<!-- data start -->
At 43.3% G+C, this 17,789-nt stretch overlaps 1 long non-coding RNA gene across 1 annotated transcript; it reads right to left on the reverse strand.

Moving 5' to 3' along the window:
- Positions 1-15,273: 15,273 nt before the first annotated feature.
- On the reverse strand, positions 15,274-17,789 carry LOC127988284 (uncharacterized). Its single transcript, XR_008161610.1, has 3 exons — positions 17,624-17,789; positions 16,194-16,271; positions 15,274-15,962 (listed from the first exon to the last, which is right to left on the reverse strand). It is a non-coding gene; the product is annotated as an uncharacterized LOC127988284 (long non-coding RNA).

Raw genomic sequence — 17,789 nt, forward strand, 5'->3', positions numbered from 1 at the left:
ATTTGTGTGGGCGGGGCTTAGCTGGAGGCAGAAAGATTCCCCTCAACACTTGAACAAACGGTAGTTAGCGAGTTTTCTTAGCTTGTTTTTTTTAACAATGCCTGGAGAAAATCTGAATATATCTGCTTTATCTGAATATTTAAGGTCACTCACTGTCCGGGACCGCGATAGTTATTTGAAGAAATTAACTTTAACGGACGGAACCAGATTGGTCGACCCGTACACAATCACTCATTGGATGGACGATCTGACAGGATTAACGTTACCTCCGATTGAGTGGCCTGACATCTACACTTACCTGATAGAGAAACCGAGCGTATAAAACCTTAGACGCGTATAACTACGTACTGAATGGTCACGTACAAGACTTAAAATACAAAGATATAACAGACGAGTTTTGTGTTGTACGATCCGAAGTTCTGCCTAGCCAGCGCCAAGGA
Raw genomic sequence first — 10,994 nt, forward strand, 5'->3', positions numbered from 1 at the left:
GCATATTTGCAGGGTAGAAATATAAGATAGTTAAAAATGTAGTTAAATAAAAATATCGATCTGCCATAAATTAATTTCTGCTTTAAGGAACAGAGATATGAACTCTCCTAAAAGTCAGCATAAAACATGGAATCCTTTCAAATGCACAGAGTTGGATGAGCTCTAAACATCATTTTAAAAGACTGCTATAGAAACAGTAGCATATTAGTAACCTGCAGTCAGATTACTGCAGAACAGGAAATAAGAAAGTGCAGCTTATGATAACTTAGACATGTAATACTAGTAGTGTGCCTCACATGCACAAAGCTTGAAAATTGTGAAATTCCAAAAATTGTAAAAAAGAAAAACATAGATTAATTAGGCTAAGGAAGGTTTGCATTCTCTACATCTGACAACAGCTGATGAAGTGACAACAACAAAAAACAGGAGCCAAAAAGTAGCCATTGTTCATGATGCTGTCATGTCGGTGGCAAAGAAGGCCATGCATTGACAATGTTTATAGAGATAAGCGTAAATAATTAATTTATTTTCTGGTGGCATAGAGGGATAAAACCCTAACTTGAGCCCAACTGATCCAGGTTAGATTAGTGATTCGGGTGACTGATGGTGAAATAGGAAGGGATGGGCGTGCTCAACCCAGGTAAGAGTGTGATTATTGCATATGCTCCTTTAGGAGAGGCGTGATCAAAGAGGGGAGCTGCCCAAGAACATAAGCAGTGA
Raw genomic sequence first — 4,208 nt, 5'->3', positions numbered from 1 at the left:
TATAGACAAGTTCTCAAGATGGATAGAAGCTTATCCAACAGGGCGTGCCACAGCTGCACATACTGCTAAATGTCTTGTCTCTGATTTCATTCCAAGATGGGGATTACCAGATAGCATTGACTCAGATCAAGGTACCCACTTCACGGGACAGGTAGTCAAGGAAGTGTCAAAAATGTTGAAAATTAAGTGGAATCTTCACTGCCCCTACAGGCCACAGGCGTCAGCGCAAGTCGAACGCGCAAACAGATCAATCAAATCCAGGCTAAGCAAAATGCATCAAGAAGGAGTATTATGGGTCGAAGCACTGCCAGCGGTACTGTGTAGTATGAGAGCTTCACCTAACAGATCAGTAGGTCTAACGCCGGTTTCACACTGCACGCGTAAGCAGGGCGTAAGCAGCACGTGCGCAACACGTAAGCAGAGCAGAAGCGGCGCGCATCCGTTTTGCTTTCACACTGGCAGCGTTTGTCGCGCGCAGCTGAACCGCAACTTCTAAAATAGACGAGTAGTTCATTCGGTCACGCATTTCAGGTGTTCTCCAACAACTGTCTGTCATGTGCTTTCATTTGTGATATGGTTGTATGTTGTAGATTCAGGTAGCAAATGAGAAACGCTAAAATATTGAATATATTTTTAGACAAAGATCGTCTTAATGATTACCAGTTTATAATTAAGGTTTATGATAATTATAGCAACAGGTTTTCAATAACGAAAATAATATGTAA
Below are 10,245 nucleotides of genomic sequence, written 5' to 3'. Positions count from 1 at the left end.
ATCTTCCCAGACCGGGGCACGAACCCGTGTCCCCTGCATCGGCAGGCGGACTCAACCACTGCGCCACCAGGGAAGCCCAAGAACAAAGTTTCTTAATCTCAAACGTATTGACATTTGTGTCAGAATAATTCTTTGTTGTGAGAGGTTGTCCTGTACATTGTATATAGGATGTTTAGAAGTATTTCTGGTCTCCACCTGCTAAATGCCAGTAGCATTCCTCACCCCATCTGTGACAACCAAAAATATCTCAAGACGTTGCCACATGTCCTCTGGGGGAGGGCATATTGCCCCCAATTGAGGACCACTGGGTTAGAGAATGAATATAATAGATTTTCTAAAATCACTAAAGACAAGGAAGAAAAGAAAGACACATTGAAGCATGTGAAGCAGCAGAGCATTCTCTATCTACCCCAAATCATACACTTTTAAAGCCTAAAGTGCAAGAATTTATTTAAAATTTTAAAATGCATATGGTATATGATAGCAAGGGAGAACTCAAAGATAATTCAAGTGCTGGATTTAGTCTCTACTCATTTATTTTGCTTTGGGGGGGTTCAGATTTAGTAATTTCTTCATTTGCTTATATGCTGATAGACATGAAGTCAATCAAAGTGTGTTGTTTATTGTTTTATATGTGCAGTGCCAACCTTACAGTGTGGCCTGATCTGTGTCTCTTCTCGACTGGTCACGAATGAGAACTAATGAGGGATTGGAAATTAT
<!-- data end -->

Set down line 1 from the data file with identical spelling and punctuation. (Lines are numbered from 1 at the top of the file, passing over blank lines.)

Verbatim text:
At 43.3% G+C, this 17,789-nt stretch overlaps 1 long non-coding RNA gene across 1 annotated transcript; it reads right to left on the reverse strand.